The researchers also programmed some of the living bacterial cells to communicate, so that they light up in response to messages from other cells. “This is very future work, but we expect to be able to print living computational platforms that could be wearable,” graduate student and co-author Hyunwoo Yuk tells MIT News. Using this technique, scientists might be able to build a “living computer,” where layers of cells talk to each other like transistors do in electronics today. (Click to Source)

TRACK THIS! OLYMPIANS NOW FACE IMPLANTED CHIPS

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The head of an association of Olympic athletes wants to require anyone who participates in the Summer or Winter Games to be implanted with a tracking chip to prevent the use of performance-enhancing drugs.

Mike Miller, CEO of the World Olympians Association, remarked recently at an anti-doping forum in London that athletes should accept digital implants or be barred from Olympic-level competition, according to the Guardian of London.

“Some people say it’s an invasion of privacy,” Miller said. “Well, sport is a club and people don’t have to join the club if they don’t want to, if they can’t follow the rules.

Consumer privacy expert Liz McIntyre, co-author of “Spychips: How Major Corporations and Government Plan to Track Your Every Purchase and Watch Your Every Move,” called Miller’s proposal “outrageous,” insisting “no human being should ever be forced to accept a tracking implant to fully participate in society.”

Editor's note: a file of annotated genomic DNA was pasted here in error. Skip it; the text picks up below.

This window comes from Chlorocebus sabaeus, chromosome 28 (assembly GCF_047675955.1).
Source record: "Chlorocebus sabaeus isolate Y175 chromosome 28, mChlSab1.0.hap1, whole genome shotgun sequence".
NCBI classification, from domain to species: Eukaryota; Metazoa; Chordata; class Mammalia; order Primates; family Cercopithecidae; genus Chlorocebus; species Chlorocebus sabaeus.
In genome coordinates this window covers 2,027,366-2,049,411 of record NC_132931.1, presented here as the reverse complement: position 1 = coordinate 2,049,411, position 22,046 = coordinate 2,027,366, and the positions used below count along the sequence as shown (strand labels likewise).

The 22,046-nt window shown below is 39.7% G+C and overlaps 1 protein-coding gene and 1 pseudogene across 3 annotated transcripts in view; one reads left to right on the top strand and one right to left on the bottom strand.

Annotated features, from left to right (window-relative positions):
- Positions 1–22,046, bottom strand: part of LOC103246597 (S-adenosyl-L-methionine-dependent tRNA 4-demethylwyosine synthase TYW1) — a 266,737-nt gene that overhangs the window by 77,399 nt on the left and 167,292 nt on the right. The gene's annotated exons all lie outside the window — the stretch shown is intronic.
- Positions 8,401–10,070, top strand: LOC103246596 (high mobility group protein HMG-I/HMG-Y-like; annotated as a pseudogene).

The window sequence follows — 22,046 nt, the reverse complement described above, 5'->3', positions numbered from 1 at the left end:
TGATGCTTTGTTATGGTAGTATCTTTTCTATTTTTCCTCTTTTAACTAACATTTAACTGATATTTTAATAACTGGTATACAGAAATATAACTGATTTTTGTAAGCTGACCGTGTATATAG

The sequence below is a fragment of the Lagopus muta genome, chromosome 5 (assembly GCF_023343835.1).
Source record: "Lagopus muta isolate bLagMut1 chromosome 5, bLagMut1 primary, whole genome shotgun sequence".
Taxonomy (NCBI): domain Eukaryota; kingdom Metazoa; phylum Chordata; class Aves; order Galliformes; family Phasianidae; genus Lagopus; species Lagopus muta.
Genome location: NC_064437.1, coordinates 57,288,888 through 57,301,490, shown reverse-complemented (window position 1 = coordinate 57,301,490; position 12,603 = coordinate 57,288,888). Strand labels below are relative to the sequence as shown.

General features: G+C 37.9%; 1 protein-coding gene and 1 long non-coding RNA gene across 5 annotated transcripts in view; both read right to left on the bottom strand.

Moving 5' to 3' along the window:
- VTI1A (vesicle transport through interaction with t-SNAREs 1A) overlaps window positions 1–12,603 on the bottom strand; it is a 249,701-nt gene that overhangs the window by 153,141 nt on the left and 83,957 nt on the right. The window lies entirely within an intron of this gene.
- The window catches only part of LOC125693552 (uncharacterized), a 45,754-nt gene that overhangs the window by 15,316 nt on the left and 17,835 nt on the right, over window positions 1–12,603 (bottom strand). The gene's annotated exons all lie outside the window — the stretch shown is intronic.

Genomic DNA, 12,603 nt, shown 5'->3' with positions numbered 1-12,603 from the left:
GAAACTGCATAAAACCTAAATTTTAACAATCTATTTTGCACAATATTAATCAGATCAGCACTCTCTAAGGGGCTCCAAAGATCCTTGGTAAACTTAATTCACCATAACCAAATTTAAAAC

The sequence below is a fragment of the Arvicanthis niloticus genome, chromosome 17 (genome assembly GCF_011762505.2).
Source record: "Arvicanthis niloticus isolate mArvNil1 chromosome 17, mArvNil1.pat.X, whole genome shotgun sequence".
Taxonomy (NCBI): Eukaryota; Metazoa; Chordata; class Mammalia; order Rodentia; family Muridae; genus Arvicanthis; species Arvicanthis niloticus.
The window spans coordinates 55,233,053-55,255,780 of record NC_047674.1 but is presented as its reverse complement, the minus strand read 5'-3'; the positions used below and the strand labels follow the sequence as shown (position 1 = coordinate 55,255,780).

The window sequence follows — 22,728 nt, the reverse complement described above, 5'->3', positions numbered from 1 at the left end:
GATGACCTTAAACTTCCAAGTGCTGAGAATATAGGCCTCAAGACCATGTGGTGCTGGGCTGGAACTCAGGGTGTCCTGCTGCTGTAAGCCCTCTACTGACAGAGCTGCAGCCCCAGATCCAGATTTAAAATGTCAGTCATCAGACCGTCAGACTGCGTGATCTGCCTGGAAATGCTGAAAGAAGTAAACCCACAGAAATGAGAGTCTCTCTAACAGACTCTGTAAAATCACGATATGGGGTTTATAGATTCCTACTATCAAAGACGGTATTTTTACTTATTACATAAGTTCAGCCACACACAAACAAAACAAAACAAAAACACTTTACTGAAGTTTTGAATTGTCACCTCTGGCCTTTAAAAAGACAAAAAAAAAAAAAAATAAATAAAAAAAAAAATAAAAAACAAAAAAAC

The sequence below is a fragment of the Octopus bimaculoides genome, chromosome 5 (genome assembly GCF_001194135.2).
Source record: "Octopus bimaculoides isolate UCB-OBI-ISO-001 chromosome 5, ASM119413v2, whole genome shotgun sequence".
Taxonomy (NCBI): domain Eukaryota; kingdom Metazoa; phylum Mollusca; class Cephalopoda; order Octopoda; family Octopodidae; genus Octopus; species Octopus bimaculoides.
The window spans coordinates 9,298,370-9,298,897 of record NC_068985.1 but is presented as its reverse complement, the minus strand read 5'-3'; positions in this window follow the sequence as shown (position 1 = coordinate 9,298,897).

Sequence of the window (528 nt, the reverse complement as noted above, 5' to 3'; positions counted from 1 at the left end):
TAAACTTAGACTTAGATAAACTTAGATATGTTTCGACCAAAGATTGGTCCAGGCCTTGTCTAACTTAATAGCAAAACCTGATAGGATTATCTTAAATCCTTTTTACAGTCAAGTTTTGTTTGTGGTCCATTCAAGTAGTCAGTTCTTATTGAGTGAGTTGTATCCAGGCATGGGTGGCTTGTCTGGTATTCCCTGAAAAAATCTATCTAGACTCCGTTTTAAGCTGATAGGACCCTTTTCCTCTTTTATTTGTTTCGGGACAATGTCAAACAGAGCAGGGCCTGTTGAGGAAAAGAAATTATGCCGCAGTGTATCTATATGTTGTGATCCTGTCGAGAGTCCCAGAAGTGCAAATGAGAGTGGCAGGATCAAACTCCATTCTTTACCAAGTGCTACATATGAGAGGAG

“When someone in Miller’s position has the audacity to suggest that RFID dog tracking chips are an acceptable prerequisite for participation in any endeavor, it’s time for action,” she said

Miller didn’t specify what kind of microchip technology he was considering. McIntyre pointed out there are RFID chips with sensors that could detect the health status of a host or substances in the blood.

“A chip/biosensor combo could theoretically monitor an athlete’s blood 24/7 and report aberrations when queried by a nearby reader device – perhaps a phone with a built-in reader, for example,” she said.

And chipping athletes likely would be just a first step, she warned.

“We need legislation that guarantees citizens the right to reject tracking implants without fear of losing the right to work or enjoy other pursuits,” said McIntyre.

She said Miller’s “outrageous recommendation made me realize that we are running out of time.”

She said it’s the reason she formed Citizens Against Marketing, Chipping and Tracking, or CAMCAT.

“Lawmakers need to act now to protect their constituents,” she said. “CAMCAT will work to make that happen.”

McIntyre is co-author with Katherine Albrecht of “Spychips.” She works as a consultant for StartPage.com and StartMail.com, privacy-based services to help protect consumers against surveillance.

Miller’s organization works with the 48 national Olympians associations and 100,000 living Olympians, although he said he was not speaking on behalf of the organization.

“I’m gauging reaction from people, but we do need to think of new ways to protect clean sport. I’m no Steve Jobs, but we need to spend the money and use the latest technology,” he said.

WND reported earlier this year Nevada was heading toward becoming the fifth state to pass a law banning the implanting of RFID chips in people without their permission.